Beit Mery… A Divine Touch


I am in Lebanon to speak at a conference on: “Freedom, Journalism and Religion”. The plane took about one hour to fly from Amman to Beirut. The car took another hour to deliver us at the Bustan hotel in Beit Mery. The area is one of a big mountain. Cedar trees are one of the remarkable parts of the place. They are of strong green colors and sharp forms which make one feels that they are embracing the skies.

The top of the mountain overlooks Beirut. An astounding view reveals in front of our eyes. Amazing scenes feed our emotions and thoughts. Beit Mery comes from Aramaic and it means the house of my lord or master. And indeed it is a sacred place of nature and history. This combination provides a divine touch.

Walking in the streets of Beit Mery on my first night with some friends, I felt that this location is liberating me. The fresh air, the trees, the heights and the churches have their deep impact on souls and feelings. One cannot be there without expressing astonishment. Surprise is the first impression one forms about the beauty of such setting. Immediately love starts unconsciously.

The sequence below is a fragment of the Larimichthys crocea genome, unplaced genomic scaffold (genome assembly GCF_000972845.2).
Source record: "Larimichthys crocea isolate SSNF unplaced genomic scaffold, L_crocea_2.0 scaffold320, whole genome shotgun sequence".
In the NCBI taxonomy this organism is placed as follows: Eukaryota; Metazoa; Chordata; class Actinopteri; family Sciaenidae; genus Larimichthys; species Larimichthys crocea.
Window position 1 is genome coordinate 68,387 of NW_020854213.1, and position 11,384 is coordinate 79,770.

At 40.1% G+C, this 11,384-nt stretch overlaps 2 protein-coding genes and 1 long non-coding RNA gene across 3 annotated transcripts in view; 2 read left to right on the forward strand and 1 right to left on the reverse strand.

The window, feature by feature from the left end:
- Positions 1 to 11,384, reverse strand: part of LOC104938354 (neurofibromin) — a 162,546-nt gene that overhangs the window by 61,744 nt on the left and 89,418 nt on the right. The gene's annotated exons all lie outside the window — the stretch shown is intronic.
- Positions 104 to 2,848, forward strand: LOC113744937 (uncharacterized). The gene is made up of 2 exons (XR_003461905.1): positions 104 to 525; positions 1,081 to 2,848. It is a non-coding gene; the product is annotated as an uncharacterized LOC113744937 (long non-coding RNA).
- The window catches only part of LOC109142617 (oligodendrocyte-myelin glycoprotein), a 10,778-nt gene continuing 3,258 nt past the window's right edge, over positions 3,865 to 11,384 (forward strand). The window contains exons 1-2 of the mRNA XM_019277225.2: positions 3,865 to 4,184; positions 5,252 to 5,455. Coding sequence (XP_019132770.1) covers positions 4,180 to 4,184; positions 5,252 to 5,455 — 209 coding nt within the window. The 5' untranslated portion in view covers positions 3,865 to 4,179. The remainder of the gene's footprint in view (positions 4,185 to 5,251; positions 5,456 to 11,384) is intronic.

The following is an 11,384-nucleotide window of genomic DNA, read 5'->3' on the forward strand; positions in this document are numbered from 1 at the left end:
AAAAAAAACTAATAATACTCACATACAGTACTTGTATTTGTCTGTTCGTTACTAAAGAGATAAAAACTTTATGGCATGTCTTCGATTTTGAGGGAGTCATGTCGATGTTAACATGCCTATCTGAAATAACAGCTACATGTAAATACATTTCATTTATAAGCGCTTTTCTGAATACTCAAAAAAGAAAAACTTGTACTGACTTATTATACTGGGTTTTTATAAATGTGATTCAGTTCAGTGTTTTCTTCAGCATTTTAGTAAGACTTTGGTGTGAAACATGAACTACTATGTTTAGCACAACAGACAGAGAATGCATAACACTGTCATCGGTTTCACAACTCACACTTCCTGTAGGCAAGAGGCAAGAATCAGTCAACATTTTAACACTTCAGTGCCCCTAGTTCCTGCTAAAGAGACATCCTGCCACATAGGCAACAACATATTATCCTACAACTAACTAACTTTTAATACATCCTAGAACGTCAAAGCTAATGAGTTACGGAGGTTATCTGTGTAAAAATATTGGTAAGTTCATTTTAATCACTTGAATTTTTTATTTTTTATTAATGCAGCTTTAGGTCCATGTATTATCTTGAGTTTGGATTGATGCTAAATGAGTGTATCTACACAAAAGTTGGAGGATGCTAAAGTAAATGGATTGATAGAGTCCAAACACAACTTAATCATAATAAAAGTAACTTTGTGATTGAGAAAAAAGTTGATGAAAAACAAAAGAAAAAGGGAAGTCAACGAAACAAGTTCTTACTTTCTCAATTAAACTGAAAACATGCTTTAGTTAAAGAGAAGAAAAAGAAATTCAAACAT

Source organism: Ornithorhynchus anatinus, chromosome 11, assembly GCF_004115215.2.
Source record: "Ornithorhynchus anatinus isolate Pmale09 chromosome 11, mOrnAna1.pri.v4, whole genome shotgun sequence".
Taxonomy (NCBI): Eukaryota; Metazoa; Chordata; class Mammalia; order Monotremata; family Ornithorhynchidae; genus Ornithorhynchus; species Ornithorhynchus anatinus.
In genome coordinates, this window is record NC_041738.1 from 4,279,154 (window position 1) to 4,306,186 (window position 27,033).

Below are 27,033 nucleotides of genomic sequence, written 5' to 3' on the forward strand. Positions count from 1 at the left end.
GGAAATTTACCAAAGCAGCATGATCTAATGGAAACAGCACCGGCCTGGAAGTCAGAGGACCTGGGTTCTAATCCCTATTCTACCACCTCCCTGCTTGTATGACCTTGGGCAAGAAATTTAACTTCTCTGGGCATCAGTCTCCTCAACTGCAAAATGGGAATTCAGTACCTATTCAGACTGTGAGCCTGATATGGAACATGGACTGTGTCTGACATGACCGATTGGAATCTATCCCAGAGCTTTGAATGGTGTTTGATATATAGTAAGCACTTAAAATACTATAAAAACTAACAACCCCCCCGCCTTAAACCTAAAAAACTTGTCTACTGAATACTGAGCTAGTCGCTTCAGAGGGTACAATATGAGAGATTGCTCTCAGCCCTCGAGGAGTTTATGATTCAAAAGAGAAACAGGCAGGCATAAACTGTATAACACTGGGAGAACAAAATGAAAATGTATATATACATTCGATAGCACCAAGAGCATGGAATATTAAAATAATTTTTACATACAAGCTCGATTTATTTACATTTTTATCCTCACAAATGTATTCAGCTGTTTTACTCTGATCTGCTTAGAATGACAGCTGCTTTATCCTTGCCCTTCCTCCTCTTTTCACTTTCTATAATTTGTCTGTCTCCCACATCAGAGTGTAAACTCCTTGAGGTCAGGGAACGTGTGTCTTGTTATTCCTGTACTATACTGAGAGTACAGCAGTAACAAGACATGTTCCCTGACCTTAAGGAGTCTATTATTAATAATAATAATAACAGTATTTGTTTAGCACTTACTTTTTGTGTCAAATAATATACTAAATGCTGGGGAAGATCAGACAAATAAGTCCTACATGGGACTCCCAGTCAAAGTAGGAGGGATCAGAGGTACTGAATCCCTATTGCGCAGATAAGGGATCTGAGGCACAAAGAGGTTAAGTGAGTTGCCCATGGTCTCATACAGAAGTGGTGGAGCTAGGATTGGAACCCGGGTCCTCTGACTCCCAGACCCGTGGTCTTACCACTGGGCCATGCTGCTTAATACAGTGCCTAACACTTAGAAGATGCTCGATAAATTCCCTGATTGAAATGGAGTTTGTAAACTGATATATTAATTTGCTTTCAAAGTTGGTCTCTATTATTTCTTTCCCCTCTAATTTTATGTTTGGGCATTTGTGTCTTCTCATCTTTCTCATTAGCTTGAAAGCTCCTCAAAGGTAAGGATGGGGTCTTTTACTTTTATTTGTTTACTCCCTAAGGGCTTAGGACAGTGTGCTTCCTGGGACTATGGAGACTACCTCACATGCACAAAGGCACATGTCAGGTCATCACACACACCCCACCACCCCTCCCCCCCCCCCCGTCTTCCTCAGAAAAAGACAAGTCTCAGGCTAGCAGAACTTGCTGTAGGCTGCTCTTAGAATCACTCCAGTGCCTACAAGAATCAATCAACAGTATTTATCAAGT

With love come feelings of quietness and spiritual transcending towards higher states of harmony. It is not just the relation with the place that controls you. It is more of the various images of beauty that this place sends to your eyes and perceptions. Beauty here is conceived as part of one’s description of self-dream. Yet, such dream is activated during the most conscious moments.

While walking in the streets of Beit Mery, I kept thinking of nobility. History is still residing in everything around; the trees, the houses, the stones and even the air which runs from the top of the mountain downwards.


It is an enchanting place which defines its relation with its visitors, right from the first moments of encounter. It invades senses and feeds them with a philosophy of magic. Nature is a great master in this context. It intelligently mixes with the presence of history, religion and various components of social fabrics.

I will always remember Beit Mery as a place of heavenly pleasure.



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